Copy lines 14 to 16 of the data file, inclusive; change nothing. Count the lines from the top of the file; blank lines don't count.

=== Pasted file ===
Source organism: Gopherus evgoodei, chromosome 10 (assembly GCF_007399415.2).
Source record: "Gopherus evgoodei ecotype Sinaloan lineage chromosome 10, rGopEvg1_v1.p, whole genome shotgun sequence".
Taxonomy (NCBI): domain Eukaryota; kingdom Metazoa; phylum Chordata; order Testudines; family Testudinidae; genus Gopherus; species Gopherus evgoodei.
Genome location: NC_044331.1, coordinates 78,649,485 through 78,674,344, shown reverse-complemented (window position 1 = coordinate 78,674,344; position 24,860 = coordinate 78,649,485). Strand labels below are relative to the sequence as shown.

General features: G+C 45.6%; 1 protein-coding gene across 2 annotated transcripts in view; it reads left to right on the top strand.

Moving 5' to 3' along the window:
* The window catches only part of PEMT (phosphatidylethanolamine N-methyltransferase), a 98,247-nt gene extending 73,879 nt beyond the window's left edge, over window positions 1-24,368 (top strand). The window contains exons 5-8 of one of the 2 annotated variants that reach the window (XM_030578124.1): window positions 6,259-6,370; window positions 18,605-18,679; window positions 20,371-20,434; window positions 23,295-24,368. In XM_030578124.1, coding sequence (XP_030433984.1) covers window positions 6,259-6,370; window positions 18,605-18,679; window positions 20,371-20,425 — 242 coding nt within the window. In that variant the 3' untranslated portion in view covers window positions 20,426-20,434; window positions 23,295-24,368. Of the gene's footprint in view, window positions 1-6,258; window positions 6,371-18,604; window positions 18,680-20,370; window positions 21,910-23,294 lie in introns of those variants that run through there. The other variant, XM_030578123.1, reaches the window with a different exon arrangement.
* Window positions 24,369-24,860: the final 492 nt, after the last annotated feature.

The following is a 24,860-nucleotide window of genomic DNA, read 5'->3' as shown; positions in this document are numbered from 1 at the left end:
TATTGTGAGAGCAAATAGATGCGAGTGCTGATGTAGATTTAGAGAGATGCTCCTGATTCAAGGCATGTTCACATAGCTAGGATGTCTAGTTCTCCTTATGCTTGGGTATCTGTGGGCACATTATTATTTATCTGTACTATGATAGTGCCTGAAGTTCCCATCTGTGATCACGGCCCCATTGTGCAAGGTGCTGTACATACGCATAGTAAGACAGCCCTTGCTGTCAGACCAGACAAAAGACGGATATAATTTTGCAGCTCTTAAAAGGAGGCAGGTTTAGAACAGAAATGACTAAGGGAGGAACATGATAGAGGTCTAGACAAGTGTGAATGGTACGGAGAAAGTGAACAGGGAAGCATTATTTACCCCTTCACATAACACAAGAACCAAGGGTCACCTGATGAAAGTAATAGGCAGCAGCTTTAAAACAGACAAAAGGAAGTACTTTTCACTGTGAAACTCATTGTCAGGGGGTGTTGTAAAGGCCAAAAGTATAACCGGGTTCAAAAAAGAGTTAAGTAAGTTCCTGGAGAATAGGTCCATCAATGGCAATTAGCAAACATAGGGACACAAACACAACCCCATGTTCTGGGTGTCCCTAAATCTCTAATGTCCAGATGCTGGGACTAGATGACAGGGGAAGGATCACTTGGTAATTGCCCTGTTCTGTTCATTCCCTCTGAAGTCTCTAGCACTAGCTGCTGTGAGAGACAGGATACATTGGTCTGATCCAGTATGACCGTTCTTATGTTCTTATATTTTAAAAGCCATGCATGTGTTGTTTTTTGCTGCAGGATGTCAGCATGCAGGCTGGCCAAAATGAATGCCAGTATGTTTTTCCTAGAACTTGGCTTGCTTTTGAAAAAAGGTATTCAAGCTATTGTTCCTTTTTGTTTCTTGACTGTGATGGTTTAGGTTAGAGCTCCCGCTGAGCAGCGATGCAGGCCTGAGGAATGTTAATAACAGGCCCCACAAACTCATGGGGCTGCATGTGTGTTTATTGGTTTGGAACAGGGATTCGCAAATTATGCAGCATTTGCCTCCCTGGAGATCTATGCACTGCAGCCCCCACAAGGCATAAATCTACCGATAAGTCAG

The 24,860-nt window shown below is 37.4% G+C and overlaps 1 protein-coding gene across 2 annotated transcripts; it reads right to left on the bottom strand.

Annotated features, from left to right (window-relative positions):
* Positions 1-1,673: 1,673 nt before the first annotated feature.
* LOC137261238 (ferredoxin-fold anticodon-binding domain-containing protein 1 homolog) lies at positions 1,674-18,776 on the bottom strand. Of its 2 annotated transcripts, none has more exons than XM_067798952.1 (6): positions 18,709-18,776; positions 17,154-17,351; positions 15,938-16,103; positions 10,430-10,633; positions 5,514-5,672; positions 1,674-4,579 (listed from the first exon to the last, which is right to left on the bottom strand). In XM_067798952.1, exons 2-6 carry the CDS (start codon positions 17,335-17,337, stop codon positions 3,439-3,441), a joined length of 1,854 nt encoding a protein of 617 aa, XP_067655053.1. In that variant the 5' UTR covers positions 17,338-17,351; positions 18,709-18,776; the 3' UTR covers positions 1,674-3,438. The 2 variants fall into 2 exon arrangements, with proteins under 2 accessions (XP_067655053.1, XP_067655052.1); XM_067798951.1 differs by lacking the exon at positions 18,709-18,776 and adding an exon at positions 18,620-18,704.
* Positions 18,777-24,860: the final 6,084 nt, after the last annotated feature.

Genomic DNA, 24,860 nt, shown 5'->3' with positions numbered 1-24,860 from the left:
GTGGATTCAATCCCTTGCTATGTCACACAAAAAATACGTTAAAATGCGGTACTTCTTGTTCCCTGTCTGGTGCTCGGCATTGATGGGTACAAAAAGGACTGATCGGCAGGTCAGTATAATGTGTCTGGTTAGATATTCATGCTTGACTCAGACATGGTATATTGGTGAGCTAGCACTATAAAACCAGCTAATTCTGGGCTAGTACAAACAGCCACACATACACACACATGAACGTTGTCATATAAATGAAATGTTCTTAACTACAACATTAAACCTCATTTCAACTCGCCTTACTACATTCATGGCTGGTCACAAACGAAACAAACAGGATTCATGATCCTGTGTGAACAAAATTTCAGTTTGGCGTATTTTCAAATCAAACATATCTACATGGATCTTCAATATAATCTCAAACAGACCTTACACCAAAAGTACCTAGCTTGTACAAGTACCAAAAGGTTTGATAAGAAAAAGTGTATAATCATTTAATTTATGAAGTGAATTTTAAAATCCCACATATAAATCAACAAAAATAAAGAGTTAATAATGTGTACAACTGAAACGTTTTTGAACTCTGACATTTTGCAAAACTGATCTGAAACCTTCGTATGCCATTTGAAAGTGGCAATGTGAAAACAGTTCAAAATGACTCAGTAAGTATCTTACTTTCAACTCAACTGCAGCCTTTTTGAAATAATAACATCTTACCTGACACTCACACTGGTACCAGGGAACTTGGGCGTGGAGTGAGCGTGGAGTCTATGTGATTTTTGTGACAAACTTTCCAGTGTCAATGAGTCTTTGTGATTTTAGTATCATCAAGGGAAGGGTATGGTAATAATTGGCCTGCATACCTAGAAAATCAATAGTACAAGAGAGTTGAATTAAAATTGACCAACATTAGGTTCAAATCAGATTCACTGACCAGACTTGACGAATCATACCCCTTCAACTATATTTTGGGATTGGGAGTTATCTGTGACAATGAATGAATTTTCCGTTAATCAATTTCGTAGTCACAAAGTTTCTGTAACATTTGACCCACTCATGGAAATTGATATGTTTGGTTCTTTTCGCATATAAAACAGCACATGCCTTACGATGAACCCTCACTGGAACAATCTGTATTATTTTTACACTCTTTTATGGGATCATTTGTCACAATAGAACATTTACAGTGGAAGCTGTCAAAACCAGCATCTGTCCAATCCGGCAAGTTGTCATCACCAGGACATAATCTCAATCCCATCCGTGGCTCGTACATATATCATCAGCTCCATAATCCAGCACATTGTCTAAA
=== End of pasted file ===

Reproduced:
* LOC137261238 (ferredoxin-fold anticodon-binding domain-containing protein 1 homolog) lies at positions 1,674-18,776 on the bottom strand. Of its 2 annotated transcripts, none has more exons than XM_067798952.1 (6): positions 18,709-18,776; positions 17,154-17,351; positions 15,938-16,103; positions 10,430-10,633; positions 5,514-5,672; positions 1,674-4,579 (listed from the first exon to the last, which is right to left on the bottom strand). In XM_067798952.1, exons 2-6 carry the CDS (start codon positions 17,335-17,337, stop codon positions 3,439-3,441), a joined length of 1,854 nt encoding a protein of 617 aa, XP_067655053.1. In that variant the 5' UTR covers positions 17,338-17,351; positions 18,709-18,776; the 3' UTR covers positions 1,674-3,438. The 2 variants fall into 2 exon arrangements, with proteins under 2 accessions (XP_067655053.1, XP_067655052.1); XM_067798951.1 differs by lacking the exon at positions 18,709-18,776 and adding an exon at positions 18,620-18,704.
* Positions 18,777-24,860: the final 6,084 nt, after the last annotated feature.

Genomic DNA, 24,860 nt, shown 5'->3' with positions numbered 1-24,860 from the left: